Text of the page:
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Employers beware! Environmental fines have become increasingly heavy since the new Environmental Sentencing Guidelines were introduced. What’s more, the fact that the offence was committed by a contractor will not let the employer ‘off the hook’.

Take, for example, the recent fine of £100,000 imposed on Miller Homes by Leeds Crown Court. Miller had engaged Flannery Civil Engineering to build storage lagoons to hold and filter run-off water from one of Miller’s construction sites. However, Flannery allowed silt water to run directly into an adjacent watercourse. Discharge of run-off from construction sites requires either consent from the local sewerage undertaker, or a permit from the Environment Agency. Flannery had not obtained either.

It was, however, Miller that shouldered responsibility for the offence. As the Environment Agency said: “Miller Homes should have had more effective water management systems on the construction site to prevent the silty run-off from affecting local watercourses”. It did not matter that Miller had specifically engaged Flannery to manage the run-off.

These increasingly heavy fines are not just confined to environmental offences, either. From 1 February 2016 fines for Health and Safety offences were also increased, under the new Health and Safety Sentencing Guidelines. Under both sets of guidelines, Courts must take into account the size of a business’ turnover when setting fines. This means that prosecutions are more likely to be against the party with the deepest pockets- and this is usually the employer. Add to this the fact that fines range from £50 up to £10million, then it is apparent how serious this issue is for employers.

Practical tips

So what can you, as an employer, do to protect yourself against such prosecutions and fines? There are a number of practical steps you should take, including:

  1. Before employing a contractor or sub-contractor, check that they have a good reputation for statutory compliance, and also ensure that they have the appropriate policies and procedures in place.
  2. Ensure that your own policies and procedures are fully up-to-date and compliant.
  3. Identify and actively manage risk.
  4. Keep policies and procedures updated and site specific, and document evidence.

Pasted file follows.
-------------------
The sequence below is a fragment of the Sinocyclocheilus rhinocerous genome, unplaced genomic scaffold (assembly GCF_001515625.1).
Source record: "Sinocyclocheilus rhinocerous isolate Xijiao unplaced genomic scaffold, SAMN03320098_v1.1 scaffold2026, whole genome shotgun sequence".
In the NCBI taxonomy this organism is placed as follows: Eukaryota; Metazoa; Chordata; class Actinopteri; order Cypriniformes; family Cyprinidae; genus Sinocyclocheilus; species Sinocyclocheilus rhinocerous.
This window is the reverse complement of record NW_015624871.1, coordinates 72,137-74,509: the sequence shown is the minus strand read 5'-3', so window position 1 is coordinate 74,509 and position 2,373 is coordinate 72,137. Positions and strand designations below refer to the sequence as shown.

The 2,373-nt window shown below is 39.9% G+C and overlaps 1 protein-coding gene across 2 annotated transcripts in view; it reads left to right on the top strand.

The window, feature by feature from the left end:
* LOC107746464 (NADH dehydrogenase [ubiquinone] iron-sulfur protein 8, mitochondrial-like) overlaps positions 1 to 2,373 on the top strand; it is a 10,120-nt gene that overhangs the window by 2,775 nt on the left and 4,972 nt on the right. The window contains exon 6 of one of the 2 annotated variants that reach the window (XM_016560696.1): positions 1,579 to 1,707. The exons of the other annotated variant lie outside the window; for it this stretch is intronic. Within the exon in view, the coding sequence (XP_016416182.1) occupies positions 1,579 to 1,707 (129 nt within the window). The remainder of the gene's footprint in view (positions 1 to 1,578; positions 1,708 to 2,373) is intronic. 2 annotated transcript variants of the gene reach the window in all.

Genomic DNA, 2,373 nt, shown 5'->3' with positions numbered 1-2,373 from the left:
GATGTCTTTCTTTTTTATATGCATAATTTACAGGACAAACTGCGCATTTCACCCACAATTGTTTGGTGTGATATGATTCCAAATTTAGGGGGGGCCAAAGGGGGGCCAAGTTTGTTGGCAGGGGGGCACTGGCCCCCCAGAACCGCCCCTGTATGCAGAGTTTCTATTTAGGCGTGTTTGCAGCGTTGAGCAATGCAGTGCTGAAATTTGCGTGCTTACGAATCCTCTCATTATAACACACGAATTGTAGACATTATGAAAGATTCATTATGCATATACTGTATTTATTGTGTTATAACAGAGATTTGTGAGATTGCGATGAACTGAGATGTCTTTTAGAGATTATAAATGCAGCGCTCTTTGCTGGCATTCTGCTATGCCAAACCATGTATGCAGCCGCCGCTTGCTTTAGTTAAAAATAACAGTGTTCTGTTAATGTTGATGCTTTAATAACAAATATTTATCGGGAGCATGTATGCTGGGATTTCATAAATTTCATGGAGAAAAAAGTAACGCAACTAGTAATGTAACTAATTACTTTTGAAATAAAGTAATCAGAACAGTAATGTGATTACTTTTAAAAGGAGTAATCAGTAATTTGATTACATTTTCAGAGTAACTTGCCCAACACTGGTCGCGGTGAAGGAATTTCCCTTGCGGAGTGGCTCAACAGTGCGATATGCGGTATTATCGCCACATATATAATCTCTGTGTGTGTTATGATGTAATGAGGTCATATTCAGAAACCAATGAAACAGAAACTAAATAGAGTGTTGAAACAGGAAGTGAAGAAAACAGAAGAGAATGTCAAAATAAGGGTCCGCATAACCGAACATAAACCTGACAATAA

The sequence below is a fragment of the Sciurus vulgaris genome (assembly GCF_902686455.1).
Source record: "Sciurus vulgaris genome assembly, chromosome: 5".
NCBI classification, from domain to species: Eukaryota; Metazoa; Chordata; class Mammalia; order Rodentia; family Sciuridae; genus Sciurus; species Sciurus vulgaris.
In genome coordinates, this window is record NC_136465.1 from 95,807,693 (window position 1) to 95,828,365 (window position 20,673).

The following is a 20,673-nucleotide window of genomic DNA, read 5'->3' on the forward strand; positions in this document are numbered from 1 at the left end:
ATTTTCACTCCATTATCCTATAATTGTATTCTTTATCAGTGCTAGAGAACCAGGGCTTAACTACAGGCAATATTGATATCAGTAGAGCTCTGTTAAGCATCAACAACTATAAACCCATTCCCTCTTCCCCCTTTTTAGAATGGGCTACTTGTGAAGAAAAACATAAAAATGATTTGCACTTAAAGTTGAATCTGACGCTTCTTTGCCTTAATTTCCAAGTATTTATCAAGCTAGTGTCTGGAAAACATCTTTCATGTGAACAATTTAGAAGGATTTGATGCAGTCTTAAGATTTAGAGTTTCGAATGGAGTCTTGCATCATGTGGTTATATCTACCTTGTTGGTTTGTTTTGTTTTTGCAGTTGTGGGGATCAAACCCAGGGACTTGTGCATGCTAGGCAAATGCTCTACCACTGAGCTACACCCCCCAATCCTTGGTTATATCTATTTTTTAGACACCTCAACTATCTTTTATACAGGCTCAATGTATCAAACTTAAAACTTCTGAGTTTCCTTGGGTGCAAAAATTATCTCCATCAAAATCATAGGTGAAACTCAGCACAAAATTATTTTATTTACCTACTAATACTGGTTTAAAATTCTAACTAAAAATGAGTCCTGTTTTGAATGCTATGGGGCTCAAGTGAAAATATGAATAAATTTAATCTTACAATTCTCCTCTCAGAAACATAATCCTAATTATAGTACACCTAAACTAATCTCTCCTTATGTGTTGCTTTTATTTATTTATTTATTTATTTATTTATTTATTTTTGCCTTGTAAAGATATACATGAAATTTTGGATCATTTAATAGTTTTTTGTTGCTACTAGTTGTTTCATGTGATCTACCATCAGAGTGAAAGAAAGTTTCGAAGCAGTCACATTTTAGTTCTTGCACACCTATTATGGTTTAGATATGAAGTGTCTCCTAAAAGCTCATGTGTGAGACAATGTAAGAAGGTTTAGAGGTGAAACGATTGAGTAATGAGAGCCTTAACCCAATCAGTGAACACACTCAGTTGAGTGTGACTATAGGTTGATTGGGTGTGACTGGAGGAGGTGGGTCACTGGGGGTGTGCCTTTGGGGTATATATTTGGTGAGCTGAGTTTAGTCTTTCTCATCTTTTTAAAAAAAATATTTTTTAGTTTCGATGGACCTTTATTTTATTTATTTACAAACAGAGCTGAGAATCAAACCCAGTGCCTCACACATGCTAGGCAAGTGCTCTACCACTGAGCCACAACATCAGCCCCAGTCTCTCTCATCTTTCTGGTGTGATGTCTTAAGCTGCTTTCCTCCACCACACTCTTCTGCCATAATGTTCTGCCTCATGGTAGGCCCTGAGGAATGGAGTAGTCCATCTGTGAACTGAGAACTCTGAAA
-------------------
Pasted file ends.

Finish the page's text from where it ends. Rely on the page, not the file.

5. Train employees where appropriate.
  6. Be aware of your legal obligations.

Review your contracts

In addition, you should consider trying to include the following provisions in your contacts:

  1. An indemnity from the contractor, whereby it agrees to indemnify you against any claims, losses, costs etc that you incur due to breach of legislation/statutory duty/statutory obligations on the part of the contractor (or any sub-contractors). Standard form construction contracts (including JCT contracts) do not include such an indemnity. Although you could still claim your losses in the absence of an indemnity, you would have to rely on breach of an implied term, and this is far less straightforward than claiming under an indemnity; and
  2. An express right to terminate the contract if the contractor commits serious and/or persistent breaches of legislation/statutory duties or statutory obligations. Most standard form contracts (including JCT contracts) do not specifically provide for this, and so you would have to argue that the breaches fall within one of the standard grounds for termination (e.g. failure to proceed regularly and diligently with the works), and this can be problematic, as these breaches do not fall squarely within any of the standard grounds. Also, to avoid any arguments as to whether a breach is serious or persistent, you should establish a scoring system that ‘rates’ the seriousness of the breach and, if the score falls below a certain level, the entitlement to terminate will be triggered.

For more information, email blogs@gateleyplc.com


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This blog is intended only as a synopsis of certain recent developments. If any matter referred to in this blog is sought to be relied upon, further advice should be obtained.